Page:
Col du Petit Saint Bernard
A bit of a pain
The last few days had been demanding, so I seized the opportunity to ride a nearby lower gradient climb.
The catch, however, is that at 298Km the Col du Petit Saint Bernard is the longest climb on the 100 list.
Rated at 6/10 with a 4.6% average with a few 7-8% bumps, it was still a demanding ride on a hot day.
The day did not start great.
I woke up with a sharp pain and a locked right shoulder.
Holding the handlebars would not be fun today, I thought.
One thing I have learnt over the years as a solo traveller is being able to sort my aches and pains. Time for the Fix Phil bag of tricks.
First off, some yoga stretches to get things moving, then a massage gun pummelling session (yes, I packed one with me).
Still painful, but moving, but some ibuprofen and a squirt of Voltrarol for good measure and I was ready to PARTY.
(I hope that by confessing this that UCI/WADA will not step in and discount my climb).
Warming up the quads
Fooled by the Tom-tom tricks yet again. I need to get to Seez, which it displays as being only 19 miles away until driving is selected, then it’s 41.
During my drive at 10:30, the car was already at 28C, and I had already finished a 750ml bottle of water.
It felt like I had opened an oven door when I arrived in the town and opened my car door.
My aspirations of a sub-2-hour climb looked in danger. This was going to be a hot one.
I was ready and as I span down the road, I had the inclining that it “Would be nice to lighten the load” and as if by magic, a sign for the local WC caught my eye. Great.
Oh no! One of those stand over a hole jobbies.
A wet shiny floor and wearing hard plastic cleats. What could go wrong? Thankfully, it didn’t, but at least it fired up the quads.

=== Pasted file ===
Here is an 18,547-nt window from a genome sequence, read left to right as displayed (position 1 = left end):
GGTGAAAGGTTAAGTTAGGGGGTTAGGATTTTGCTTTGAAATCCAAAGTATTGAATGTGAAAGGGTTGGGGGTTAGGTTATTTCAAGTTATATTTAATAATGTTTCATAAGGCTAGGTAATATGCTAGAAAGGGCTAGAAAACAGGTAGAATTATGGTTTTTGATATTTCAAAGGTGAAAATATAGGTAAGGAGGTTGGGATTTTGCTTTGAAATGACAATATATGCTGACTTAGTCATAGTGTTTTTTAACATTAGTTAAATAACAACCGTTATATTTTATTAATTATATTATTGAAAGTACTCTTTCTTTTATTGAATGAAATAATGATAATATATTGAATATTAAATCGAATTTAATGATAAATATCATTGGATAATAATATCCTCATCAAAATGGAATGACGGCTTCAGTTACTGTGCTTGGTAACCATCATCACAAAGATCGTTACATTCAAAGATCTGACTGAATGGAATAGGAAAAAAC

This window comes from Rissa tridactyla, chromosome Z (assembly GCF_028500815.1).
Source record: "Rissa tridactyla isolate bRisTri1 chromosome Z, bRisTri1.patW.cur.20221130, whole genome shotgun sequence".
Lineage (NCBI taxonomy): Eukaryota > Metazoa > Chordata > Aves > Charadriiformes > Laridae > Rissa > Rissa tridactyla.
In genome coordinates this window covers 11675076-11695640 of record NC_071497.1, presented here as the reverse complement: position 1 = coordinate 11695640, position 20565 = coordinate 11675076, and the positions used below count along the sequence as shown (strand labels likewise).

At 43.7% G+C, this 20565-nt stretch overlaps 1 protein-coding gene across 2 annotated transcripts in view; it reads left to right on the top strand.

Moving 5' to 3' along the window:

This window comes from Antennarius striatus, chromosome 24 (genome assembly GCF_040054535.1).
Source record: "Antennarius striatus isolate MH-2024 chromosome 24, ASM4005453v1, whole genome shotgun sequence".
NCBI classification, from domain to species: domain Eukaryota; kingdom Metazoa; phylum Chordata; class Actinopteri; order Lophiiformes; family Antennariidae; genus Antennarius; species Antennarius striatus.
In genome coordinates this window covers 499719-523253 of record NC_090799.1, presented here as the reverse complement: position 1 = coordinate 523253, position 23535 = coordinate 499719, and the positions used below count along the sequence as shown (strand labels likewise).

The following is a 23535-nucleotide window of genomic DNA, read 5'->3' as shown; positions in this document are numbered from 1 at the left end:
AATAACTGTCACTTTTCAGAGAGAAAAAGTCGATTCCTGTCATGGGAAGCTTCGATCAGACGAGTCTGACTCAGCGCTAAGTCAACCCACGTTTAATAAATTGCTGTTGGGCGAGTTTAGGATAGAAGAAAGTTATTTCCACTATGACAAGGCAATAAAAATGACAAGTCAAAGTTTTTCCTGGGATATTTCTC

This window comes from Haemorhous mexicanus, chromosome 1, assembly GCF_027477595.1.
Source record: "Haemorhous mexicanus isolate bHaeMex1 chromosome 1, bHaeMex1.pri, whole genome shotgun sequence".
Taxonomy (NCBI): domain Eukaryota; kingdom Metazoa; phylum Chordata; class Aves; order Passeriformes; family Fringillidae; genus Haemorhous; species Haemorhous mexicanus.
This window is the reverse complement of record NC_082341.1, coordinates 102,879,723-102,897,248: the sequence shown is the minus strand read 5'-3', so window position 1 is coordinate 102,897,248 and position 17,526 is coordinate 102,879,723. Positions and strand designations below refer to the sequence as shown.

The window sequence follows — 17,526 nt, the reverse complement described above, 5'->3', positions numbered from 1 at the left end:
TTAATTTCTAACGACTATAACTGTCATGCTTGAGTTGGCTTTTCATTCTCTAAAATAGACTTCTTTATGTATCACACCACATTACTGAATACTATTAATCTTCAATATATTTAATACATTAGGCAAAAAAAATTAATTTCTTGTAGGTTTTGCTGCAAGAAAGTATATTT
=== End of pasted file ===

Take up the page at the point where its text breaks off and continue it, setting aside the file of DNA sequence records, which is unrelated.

Keeping to the plan
The road was amazingly quiet, and it was a change to spin a 70+ cadence in a reasonable gear up the shallow gradient.
The temptation was to change gear but I resisted as there was still 20Km to go.
As was already on a sub 2 hour time my plan was to keep to the plan.
Near the halfway and the woodland recedes to a wide-open landscape with 13 hairpins. WOW!
In the distance, the snow-covered mountains towered against the blue-sky backdrop and in the distance, the statues of the Guardians and the Hospice awaited my arrival.
The road now zig-zagged under the summit, giving the impression that you were never actually getting any closer, but at last the final hairpin.
My thoughts that the Hospice marked the end of the climb were mistaken as another km remained.
With a concerted effort, I changed gear and pushed hard and sped through the finish line and “Ciao” 1:54:04. I was in Italy.
This was another occasion when I could tell someone that I cycled to another country and allow them to enhance the details in their own minds.
Can’t stop stopping
Although the sun shone brightly, an icy chill would blow through, and a sheltered spot for a coffee gave me the opportunity to gasp in awe at the beautiful landscape.
Eventually, I dragged. myself up to think about descending.
Everywhere was a photo opportunity which made my descending time almost as long as my ascent.
I had to stop time and time again and say to myself, “Look at that”, “Wow”, “Yes take it”.
This was one of those great days to ride this Col, but I knew that on a bad day with so much open space, it would be a completely different story.
Thank you, Col du Petit Saint Bernard.